Millions of Americans are without quality health insurance or health insurance at all. 2020 political candidates Elizabeth Warren and Bernie Sanders advocate healthcare for all, but critics say this approach is not economically feasible or wise. Could the United States government bear the weight of the country’s health care? If they could, should they? Conservative commentator Dion J. Pierre and progressive commentator Landon Dais share with Bold TV their ideas and suggestions on how Medicare can realistically work in the United States government.
All sides of the argument can agree that there is a health care crisis in the United States, but the point of contention is how to solve the issue. A certain progressive argument advocates for a hybrid health insurance system: It would provide affordable health care for people while still allowing the existence of the private health care system. Conversely, the more conservative argument asserts that there is no possible space in the government for socialized health care. Progressives for decades have been advocating a hybrid system but won’t offer how to pay for it, raising concerns of higher taxes. Medicare for all would also double the budget of the government, furthering national debt.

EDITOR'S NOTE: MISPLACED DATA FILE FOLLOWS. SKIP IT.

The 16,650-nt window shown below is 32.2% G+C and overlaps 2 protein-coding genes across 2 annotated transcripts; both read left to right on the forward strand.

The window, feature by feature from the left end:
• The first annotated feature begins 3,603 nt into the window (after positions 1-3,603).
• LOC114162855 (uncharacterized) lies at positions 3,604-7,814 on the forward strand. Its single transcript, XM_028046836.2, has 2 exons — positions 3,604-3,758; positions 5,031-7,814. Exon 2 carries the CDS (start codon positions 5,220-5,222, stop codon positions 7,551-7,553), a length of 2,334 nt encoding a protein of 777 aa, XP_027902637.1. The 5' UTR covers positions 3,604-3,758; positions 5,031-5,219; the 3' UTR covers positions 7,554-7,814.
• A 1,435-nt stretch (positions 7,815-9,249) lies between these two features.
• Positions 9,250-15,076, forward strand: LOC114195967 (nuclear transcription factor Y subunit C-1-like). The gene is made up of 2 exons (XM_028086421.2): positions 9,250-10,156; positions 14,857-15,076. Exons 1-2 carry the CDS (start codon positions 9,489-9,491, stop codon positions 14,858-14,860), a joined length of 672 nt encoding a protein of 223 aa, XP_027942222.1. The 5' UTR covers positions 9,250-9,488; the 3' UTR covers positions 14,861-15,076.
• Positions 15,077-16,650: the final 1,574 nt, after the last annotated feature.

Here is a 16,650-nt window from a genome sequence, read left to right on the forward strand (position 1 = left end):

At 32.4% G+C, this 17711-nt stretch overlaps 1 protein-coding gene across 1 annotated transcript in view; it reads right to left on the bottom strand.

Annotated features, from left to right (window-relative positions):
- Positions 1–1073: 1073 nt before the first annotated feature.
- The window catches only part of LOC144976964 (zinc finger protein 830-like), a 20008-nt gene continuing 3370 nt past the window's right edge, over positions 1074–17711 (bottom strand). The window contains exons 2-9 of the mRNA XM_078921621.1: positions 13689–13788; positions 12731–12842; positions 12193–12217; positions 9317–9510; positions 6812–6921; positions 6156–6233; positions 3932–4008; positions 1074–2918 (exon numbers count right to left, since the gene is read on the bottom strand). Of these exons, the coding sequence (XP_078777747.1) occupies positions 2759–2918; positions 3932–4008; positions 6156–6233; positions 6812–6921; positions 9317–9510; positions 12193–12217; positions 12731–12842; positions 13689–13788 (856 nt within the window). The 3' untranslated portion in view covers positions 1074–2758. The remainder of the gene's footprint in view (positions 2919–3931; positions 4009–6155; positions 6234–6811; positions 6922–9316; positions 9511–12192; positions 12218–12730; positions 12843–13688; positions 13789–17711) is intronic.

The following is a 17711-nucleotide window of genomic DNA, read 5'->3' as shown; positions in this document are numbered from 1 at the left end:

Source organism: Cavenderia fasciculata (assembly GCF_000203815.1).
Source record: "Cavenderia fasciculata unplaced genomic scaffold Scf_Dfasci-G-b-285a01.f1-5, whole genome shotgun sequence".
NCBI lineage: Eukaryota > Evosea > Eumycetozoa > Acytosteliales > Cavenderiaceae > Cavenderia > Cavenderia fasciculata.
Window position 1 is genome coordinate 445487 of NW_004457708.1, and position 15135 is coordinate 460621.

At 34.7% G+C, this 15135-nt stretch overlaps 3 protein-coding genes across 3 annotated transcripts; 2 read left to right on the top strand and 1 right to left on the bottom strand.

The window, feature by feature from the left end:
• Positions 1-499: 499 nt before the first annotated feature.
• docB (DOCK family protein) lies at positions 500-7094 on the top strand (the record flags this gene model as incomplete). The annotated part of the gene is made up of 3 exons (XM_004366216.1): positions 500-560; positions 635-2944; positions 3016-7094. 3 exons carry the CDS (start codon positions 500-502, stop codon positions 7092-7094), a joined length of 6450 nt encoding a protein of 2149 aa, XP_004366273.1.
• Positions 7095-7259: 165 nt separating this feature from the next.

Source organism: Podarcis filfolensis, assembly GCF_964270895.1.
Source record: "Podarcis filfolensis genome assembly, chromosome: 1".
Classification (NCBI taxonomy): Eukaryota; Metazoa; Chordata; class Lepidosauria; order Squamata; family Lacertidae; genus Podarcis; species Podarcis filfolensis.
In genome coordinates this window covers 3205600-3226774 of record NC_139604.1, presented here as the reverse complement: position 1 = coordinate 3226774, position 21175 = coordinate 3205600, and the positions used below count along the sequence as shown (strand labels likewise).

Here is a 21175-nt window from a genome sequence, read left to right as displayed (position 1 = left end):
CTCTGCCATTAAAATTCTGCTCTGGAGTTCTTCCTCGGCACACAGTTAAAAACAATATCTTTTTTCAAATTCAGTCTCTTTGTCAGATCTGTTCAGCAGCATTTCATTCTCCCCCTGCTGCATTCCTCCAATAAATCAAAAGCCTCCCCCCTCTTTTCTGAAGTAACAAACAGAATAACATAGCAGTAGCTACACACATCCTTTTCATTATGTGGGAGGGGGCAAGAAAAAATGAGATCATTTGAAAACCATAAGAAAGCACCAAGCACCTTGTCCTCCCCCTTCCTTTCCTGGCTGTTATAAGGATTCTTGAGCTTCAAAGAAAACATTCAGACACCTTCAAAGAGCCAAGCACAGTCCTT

Debaters pose the question: We have to take care of our people, but we can’t double the size of our government. So what is the answer? One side of the argument says there are solutions to be found without utilizing the antiquated idea of socialized medicine. The other side argues that it is the government’s responsibility to take care of its people, and they deserve to have health care despite financial opportunity costs. Opposing sides have not yet reached a happy medium, but will a widely supported solution arise to solve the healthcare crisis? The debate continues.